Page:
CNE_23162_sm_SuppFig3.tif7808KSupporting Information Figure 3. (Magenta-green version of Figure 3 for the assistance of color-blind readers.) Involvement of pericytes in terminal intra-vascular loop formation. (A-D) Finite element modelling of blood flow following vascular contraction. (E-H) An expanding terminal intra-vascular loop (laminin: green, collagen-IV: red, UEA-l: purple). Note the UEA-l- pericytes and associated cytonemes. (I-L) 3D modelling of terminal intra-vascular loop formation commencing with intra-vascular tunnel formation and followed by the expansion of the loop through activity of the pericytes (green).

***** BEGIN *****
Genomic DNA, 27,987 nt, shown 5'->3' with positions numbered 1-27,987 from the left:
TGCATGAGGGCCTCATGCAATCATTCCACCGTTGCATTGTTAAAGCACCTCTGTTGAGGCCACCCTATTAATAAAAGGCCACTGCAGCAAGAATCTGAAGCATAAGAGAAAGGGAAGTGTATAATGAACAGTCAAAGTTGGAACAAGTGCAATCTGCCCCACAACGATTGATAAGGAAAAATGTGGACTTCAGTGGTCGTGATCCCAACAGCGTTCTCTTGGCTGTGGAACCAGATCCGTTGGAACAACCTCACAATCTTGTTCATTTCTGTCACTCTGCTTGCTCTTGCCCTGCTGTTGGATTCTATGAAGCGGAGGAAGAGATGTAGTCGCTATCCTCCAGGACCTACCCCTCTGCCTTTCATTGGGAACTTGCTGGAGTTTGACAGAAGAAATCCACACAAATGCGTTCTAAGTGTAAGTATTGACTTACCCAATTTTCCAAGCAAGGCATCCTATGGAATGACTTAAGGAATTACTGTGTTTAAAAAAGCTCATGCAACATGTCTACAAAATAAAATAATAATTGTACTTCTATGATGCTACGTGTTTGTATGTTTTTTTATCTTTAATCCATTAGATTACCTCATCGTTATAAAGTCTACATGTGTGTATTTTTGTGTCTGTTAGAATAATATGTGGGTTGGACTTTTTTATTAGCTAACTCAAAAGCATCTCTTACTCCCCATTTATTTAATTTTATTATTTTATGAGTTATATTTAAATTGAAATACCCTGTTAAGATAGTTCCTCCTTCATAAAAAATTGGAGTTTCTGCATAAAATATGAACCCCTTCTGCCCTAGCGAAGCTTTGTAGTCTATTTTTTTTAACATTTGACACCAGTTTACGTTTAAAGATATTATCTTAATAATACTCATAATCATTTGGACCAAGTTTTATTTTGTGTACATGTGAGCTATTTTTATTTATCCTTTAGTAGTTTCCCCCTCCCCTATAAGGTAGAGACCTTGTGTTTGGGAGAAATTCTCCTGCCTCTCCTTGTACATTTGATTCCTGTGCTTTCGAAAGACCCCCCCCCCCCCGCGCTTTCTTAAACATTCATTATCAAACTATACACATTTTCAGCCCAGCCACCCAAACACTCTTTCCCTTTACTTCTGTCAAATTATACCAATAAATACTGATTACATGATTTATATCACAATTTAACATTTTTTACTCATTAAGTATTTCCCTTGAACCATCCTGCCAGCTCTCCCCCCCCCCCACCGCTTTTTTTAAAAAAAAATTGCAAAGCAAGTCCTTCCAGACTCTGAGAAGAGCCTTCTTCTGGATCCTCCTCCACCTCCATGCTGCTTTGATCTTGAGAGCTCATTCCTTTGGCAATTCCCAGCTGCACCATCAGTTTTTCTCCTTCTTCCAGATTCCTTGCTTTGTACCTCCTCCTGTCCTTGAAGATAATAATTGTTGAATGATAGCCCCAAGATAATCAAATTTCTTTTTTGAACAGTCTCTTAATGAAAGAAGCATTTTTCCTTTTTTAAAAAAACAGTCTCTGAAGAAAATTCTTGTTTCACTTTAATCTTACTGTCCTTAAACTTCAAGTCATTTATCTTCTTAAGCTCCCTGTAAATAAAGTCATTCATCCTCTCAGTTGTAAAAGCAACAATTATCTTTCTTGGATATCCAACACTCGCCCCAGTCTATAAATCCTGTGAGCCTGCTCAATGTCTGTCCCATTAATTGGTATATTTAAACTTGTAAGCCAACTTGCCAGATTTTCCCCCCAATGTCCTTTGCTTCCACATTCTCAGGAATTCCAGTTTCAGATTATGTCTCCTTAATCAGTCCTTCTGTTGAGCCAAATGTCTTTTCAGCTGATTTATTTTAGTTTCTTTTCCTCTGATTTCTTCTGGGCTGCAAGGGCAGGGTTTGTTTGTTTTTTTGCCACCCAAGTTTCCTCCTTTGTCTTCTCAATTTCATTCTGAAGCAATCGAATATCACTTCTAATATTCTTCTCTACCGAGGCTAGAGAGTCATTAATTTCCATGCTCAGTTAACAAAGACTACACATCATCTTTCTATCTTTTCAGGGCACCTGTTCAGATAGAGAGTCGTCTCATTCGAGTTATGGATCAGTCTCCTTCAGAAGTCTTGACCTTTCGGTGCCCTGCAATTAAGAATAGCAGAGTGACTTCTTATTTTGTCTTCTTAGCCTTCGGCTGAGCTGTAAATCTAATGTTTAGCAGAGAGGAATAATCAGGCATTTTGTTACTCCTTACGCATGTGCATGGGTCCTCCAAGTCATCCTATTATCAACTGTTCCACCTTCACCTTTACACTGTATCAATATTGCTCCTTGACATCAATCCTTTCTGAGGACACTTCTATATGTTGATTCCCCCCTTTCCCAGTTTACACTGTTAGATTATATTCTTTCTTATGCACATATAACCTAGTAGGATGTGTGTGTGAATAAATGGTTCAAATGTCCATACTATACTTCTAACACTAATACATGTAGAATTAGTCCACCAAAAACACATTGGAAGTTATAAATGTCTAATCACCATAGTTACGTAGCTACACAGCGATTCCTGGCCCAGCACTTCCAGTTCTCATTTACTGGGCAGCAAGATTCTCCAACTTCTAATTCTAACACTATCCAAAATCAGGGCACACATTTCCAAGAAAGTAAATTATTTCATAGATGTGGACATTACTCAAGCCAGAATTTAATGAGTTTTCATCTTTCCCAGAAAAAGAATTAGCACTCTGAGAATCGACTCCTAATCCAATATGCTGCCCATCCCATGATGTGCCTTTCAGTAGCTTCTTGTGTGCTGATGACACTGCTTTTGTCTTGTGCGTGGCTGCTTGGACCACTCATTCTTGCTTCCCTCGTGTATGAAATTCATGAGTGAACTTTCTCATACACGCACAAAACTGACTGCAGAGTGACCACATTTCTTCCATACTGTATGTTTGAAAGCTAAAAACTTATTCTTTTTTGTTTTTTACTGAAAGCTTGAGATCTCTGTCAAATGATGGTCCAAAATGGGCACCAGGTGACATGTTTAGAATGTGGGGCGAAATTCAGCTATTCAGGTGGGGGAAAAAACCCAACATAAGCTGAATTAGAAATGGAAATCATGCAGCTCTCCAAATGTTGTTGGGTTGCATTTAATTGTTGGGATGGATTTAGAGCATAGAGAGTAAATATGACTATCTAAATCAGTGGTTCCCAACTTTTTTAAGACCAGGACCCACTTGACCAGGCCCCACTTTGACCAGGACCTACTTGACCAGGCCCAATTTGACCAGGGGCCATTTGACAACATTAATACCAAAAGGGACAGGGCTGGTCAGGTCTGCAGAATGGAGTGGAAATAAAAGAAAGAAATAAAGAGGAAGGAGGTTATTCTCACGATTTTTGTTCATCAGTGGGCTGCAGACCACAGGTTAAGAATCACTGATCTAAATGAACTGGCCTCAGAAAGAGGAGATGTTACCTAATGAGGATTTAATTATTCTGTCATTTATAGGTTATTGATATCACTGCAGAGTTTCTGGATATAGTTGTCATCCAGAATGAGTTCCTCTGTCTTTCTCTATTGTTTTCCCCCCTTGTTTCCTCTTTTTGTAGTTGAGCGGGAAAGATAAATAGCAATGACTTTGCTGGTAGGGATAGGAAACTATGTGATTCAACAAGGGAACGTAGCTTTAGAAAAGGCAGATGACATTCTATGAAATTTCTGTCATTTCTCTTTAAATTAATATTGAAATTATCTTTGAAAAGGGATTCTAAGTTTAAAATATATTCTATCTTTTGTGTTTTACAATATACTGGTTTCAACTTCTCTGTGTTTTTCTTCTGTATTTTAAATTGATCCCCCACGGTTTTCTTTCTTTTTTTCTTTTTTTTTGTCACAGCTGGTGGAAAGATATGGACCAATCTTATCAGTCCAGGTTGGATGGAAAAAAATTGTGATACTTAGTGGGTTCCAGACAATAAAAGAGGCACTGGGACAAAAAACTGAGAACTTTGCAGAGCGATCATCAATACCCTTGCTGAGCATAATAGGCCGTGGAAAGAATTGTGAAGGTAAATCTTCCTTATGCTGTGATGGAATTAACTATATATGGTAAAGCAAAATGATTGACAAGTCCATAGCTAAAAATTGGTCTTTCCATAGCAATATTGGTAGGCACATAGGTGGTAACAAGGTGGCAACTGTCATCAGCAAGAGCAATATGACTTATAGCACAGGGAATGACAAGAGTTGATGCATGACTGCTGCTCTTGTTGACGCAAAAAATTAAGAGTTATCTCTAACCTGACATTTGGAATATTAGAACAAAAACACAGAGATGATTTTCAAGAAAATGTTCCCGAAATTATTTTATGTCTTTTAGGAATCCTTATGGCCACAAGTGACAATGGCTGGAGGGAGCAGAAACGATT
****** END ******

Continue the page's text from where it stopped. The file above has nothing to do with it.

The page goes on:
CNE_23162_sm_SuppFig4.tif15287KSupporting Information Figure 4. (Magenta-green version of Figure 4 for the assistance of color-blind readers.) The molecular mechanisms underlying intra-vascular loop formation. (A) Expression of Ki-67 (green) by a proliferating endothelial cell surrounded by a-SMA+ (red) pericyte. (B) VEGF-A (green) expression at discrete loci along the remodelling microvaculature (a-SMA: red). (C, D) VEGF-A (green) expression by an a-SMA+ (red) pericyte. (E) Expression of sonic hedgehog (green) by endothelial cells adjacent to a-SMA+ (red) pericytes. (F) Multiplication of basement membrane (arrow) adjacent to a pericyte (green) in a remodelling microvasculature. (G) Thickness of lamina lucida and lamina densa of the endothelial and the pericytic basement membrane in quiescent vessels of healthy pulps and active vessels of injured pulps (n=50 vessels, 8 samples). (H) An endothelial cell (arrow) and a pericyte (green) involved in remodelling the corresponding basement membranes. (I) Gene expression for laminin isoforms by the microvasculature of the injured compared to healthy pulps. (J) Semi-thin resin section demonstrating the expression of notch-1 (green) by the a-SMA+ (red) pericytes. (K-N) Co-localized expression of notch-1 (green) and MMP-2 (turquoise) by the UEA-l+ endothelial cells at discrete loci along the vessel. (O) Semi-thin resin section demonstrating the expression of MMP-2 localized to inner surface of trans-capillary pillar. (P) Semi-thin resin section demonstrating peripheral redistribution of MMP-2 after intra-vascular tunnel formation. (Q) TEM micrograph demonstrating a perivascular cell and an adjacent remodelling microvessel. (R) Semi-thin resin section demonstrating the expression of MT1-MMP (green) by a pericyte (arrow) and an adjacent perivascular cell and MMP-2 (red) by endothelium in a micro-vessel with a trans-capillary pillar formation. (S) Semi-thin resin section demonstrating the expression of MT1-MMP (green) by a pericytes and MMP-2 (red) by endothelium. (T) Laminin+ (green) pericytes and a MHC-II+(red) perivascular microglia in an injured pulp. Note the intimacy of pericytic end-feet and microglia (inset). (U) a-SMA+ (green) pericytes and MHC-II+(red) perivascular microglia in an injured pulp. (V) An MHC-II+(red)/CD 163+ (green) microglia adjacent to a UEA-l+ microvessel (purple).